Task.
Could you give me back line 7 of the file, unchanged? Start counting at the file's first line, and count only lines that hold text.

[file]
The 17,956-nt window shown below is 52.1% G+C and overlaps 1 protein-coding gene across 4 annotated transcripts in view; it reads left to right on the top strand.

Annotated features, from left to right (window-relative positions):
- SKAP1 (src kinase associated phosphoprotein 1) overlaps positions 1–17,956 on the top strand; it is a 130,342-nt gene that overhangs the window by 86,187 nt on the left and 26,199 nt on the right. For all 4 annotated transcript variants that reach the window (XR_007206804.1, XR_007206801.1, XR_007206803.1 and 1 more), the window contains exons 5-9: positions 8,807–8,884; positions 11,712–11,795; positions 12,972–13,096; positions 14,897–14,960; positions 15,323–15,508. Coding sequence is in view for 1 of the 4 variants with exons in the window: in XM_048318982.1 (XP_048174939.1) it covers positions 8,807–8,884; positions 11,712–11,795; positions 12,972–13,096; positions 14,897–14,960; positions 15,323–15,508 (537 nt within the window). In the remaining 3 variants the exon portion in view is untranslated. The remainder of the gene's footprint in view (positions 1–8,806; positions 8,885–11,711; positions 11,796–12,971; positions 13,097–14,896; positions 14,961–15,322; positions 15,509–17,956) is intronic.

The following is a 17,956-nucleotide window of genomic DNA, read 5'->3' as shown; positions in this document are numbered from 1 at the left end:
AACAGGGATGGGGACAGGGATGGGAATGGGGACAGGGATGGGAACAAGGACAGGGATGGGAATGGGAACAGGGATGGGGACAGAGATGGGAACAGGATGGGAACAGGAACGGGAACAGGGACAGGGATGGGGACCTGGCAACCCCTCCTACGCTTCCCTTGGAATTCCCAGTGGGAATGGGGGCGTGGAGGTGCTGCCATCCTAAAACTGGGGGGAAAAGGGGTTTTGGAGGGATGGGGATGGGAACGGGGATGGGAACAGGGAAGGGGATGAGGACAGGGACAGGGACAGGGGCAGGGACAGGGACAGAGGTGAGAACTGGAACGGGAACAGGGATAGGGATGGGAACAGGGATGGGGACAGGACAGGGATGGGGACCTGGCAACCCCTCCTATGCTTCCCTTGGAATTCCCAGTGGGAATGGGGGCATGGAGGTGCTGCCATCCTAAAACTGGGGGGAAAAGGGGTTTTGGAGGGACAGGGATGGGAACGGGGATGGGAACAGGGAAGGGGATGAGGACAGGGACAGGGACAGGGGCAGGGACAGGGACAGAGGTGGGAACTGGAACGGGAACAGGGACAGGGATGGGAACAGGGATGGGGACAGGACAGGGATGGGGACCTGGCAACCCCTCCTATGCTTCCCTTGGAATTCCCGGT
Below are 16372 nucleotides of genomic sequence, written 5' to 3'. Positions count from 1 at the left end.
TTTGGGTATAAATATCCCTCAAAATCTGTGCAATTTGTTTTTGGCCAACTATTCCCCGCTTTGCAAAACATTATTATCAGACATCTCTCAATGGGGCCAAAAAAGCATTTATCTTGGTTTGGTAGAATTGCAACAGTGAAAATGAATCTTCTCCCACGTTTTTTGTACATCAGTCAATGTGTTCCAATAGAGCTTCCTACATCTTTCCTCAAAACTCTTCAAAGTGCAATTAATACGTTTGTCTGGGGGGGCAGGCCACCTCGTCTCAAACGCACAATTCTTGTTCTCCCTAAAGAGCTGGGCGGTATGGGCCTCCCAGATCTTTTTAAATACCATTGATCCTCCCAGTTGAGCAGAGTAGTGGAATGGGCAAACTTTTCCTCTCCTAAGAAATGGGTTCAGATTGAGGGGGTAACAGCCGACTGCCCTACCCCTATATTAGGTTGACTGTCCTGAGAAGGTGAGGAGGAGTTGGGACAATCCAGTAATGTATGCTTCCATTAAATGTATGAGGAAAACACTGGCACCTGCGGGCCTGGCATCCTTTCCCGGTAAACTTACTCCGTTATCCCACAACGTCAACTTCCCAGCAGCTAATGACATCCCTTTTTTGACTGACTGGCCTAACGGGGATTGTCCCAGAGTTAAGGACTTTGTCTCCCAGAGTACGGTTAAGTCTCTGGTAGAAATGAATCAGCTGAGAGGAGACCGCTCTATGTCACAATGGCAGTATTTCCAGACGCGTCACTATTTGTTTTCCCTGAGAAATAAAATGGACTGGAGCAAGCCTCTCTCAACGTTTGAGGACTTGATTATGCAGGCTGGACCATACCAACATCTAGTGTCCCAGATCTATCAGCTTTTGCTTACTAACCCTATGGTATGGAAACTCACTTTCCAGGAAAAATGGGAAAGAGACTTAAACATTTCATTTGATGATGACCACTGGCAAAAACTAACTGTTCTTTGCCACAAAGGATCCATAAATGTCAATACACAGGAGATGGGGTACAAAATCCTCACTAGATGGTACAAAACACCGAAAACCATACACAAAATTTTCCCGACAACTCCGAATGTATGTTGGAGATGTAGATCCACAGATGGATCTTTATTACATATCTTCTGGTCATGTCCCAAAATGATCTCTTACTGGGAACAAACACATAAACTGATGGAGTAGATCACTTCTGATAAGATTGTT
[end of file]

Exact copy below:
TTTGGGTATAAATATCCCTCAAAATCTGTGCAATTTGTTTTTGGCCAACTATTCCCCGCTTTGCAAAACATTATTATCAGACATCTCTCAATGGGGCCAAAAAAGCATTTATCTTGGTTTGGTAGAATTGCAACAGTGAAAATGAATCTTCTCCCACGTTTTTTGTACATCAGTCAATGTGTTCCAATAGAGCTTCCTACATCTTTCCTCAAAACTCTTCAAAGTGCAATTAATACGTTTGTCTGGGGGGGCAGGCCACCTCGTCTCAAACGCACAATTCTTGTTCTCCCTAAAGAGCTGGGCGGTATGGGCCTCCCAGATCTTTTTAAATACCATTGATCCTCCCAGTTGAGCAGAGTAGTGGAATGGGCAAACTTTTCCTCTCCTAAGAAATGGGTTCAGATTGAGGGGGTAACAGCCGACTGCCCTACCCCTATATTAGGTTGACTGTCCTGAGAAGGTGAGGAGGAGTTGGGACAATCCAGTAATGTATGCTTCCATTAAATGTATGAGGAAAACACTGGCACCTGCGGGCCTGGCATCCTTTCCCGGTAAACTTACTCCGTTATCCCACAACGTCAACTTCCCAGCAGCTAATGACATCCCTTTTTTGACTGACTGGCCTAACGGGGATTGTCCCAGAGTTAAGGACTTTGTCTCCCAGAGTACGGTTAAGTCTCTGGTAGAAATGAATCAGCTGAGAGGAGACCGCTCTATGTCACAATGGCAGTATTTCCAGACGCGTCACTATTTGTTTTCCCTGAGAAATAAAATGGACTGGAGCAAGCCTCTCTCAACGTTTGAGGACTTGATTATGCAGGCTGGACCATACCAACATCTAGTGTCCCAGATCTATCAGCTTTTGCTTACTAACCCTATGGTATGGAAACTCACTTTCCAGGAAAAATGGGAAAGAGACTTAAACATTTCATTTGATGATGACCACTGGCAAAAACTAACTGTTCTTTGCCACAAAGGATCCATAAATGTCAATACACAGGAGATGGGGTACAAAATCCTCACTAGATGGTACAAAACACCGAAAACCATACACAAAATTTTCCCGACAACTCCGAATGTATGTTGGAGATGTAGATCCACAGATGGATCTTTATTACATATCTTCTGGTCATGTCCCAAAATGATCTCTTACTGGGAACAAACACATAAACTGATGGAGTAGATCACTTCTGATAAGATTGTT